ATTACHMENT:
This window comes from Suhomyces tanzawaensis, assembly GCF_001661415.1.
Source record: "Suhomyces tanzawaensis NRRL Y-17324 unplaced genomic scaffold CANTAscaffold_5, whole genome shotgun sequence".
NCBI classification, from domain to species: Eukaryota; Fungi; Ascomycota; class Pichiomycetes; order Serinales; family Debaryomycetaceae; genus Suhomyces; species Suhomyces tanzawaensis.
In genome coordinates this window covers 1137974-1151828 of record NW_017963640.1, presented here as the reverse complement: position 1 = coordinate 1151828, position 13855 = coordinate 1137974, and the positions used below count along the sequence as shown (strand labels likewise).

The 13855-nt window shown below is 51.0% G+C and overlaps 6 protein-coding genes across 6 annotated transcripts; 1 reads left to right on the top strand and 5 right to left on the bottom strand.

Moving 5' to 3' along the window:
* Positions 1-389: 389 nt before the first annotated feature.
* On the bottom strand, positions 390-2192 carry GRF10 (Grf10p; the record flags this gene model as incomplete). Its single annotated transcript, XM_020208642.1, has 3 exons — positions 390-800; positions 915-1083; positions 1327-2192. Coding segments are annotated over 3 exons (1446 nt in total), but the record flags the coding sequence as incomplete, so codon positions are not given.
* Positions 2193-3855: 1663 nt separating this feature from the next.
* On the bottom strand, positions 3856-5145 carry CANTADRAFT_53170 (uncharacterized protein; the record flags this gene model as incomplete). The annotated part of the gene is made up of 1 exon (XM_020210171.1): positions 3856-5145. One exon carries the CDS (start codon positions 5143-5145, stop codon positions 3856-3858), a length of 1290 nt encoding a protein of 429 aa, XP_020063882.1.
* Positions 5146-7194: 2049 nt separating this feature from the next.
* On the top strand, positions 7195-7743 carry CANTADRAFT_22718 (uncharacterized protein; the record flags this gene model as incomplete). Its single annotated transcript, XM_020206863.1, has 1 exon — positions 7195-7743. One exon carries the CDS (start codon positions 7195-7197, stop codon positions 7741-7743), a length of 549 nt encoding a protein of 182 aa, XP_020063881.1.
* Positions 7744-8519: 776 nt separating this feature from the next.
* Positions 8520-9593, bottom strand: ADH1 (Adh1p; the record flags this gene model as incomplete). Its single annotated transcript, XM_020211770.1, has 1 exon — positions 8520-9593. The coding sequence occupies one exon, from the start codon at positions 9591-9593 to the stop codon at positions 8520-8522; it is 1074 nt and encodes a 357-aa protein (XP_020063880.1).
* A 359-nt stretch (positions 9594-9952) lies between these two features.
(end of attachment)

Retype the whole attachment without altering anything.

This window comes from Suhomyces tanzawaensis, assembly GCF_001661415.1.
Source record: "Suhomyces tanzawaensis NRRL Y-17324 unplaced genomic scaffold CANTAscaffold_5, whole genome shotgun sequence".
NCBI classification, from domain to species: Eukaryota; Fungi; Ascomycota; class Pichiomycetes; order Serinales; family Debaryomycetaceae; genus Suhomyces; species Suhomyces tanzawaensis.
In genome coordinates this window covers 1137974-1151828 of record NW_017963640.1, presented here as the reverse complement: position 1 = coordinate 1151828, position 13855 = coordinate 1137974, and the positions used below count along the sequence as shown (strand labels likewise).

The 13855-nt window shown below is 51.0% G+C and overlaps 6 protein-coding genes across 6 annotated transcripts; 1 reads left to right on the top strand and 5 right to left on the bottom strand.

Moving 5' to 3' along the window:
* Positions 1-389: 389 nt before the first annotated feature.
* On the bottom strand, positions 390-2192 carry GRF10 (Grf10p; the record flags this gene model as incomplete). Its single annotated transcript, XM_020208642.1, has 3 exons — positions 390-800; positions 915-1083; positions 1327-2192. Coding segments are annotated over 3 exons (1446 nt in total), but the record flags the coding sequence as incomplete, so codon positions are not given.
* Positions 2193-3855: 1663 nt separating this feature from the next.
* On the bottom strand, positions 3856-5145 carry CANTADRAFT_53170 (uncharacterized protein; the record flags this gene model as incomplete). The annotated part of the gene is made up of 1 exon (XM_020210171.1): positions 3856-5145. One exon carries the CDS (start codon positions 5143-5145, stop codon positions 3856-3858), a length of 1290 nt encoding a protein of 429 aa, XP_020063882.1.
* Positions 5146-7194: 2049 nt separating this feature from the next.
* On the top strand, positions 7195-7743 carry CANTADRAFT_22718 (uncharacterized protein; the record flags this gene model as incomplete). Its single annotated transcript, XM_020206863.1, has 1 exon — positions 7195-7743. One exon carries the CDS (start codon positions 7195-7197, stop codon positions 7741-7743), a length of 549 nt encoding a protein of 182 aa, XP_020063881.1.
* Positions 7744-8519: 776 nt separating this feature from the next.
* Positions 8520-9593, bottom strand: ADH1 (Adh1p; the record flags this gene model as incomplete). Its single annotated transcript, XM_020211770.1, has 1 exon — positions 8520-9593. The coding sequence occupies one exon, from the start codon at positions 9591-9593 to the stop codon at positions 8520-8522; it is 1074 nt and encodes a 357-aa protein (XP_020063880.1).
* A 359-nt stretch (positions 9594-9952) lies between these two features.